Hi John, I see that in the blog article you're building up the correlation coefficient from covariance. That's probably the right thing to do, particularly given the other parts of the El Nino series, but just checking that you're aware that you can also develop some ideas about correlation using the following:

If we've got some time series of data $(x_i)$ and a fixed total amount of "energy" in $y$-stuff equal to the energy in the $x_i$s (say due to normalisation) that we can distribute into a time series $(y_i)$, then it's clear that looking at $\sum_{i=1:N} (x_i-y_i)^2$ gives small values for a very good match and progressively bigger values as they are become less correlated (intuitive meaning of the word). Observing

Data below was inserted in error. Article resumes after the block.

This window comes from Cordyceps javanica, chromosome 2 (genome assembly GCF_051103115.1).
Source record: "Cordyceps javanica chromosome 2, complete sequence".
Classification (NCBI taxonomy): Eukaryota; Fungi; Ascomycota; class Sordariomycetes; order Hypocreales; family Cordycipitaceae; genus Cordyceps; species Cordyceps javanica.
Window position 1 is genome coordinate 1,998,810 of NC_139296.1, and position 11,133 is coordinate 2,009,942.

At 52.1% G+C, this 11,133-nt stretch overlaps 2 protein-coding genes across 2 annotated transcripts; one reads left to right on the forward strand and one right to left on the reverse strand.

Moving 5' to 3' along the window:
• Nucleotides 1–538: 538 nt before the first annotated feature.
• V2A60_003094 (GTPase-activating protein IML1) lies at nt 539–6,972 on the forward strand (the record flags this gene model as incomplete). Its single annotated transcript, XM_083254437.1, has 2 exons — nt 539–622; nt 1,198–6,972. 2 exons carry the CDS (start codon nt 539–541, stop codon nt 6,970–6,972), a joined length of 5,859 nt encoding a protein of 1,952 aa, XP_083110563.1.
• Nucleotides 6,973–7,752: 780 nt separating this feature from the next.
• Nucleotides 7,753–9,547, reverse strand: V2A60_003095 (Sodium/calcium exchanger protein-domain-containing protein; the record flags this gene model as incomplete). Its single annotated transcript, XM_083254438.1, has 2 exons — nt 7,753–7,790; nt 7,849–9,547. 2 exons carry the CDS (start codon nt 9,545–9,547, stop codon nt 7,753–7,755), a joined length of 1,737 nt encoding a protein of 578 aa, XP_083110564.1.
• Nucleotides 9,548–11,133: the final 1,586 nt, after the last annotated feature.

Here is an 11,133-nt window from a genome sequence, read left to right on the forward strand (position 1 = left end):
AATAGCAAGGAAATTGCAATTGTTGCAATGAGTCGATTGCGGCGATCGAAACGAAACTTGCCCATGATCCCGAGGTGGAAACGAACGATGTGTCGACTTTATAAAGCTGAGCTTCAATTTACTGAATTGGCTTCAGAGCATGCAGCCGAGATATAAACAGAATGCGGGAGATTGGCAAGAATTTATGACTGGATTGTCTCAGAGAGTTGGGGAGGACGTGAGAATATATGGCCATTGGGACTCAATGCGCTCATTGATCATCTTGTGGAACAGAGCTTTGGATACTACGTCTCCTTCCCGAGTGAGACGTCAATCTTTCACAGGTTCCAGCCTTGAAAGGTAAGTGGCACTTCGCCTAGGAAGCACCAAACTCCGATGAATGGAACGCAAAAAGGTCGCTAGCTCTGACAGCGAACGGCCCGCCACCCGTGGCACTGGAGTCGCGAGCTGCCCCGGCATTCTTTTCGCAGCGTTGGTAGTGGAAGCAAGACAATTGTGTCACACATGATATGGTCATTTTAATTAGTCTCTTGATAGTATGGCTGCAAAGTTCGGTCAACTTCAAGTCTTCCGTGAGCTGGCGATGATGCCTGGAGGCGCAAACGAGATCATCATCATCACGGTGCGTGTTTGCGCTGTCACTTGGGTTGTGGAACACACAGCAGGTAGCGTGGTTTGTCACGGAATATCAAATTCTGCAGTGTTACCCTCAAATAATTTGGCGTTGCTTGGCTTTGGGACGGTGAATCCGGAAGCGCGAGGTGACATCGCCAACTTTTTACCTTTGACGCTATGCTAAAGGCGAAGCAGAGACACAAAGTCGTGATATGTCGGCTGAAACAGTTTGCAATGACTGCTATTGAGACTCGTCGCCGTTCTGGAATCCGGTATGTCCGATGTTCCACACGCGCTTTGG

\[
\sum_{i=1:N} (x_i-y_i)^2 =\sum_{i=1:N} (x_i^2 - 2 x_i y_i + y_i^2)=\sum_{i=1:N} x_i^2 - 2 \sum_{i=1:N} x_i y_i + \sum_{i=1:N} y_i^2
\]

Since $\sum_{i=1:N} x_i^2$ is a constant and we've assumed that the total energy $\sum_{i=1:N} y_i^2$ is fixed, we can see that $\sum_{i=1:N} x_i y_i$ contains all the varying behaviour of the $\sum_{i=1:N} (x_i-y_i)^2$ measure, only moving in the opposite direction (ie, big values indicate good matches).

That's probably actually a more complicated setup than the covariance/correlation one, but I thought I'd mention it.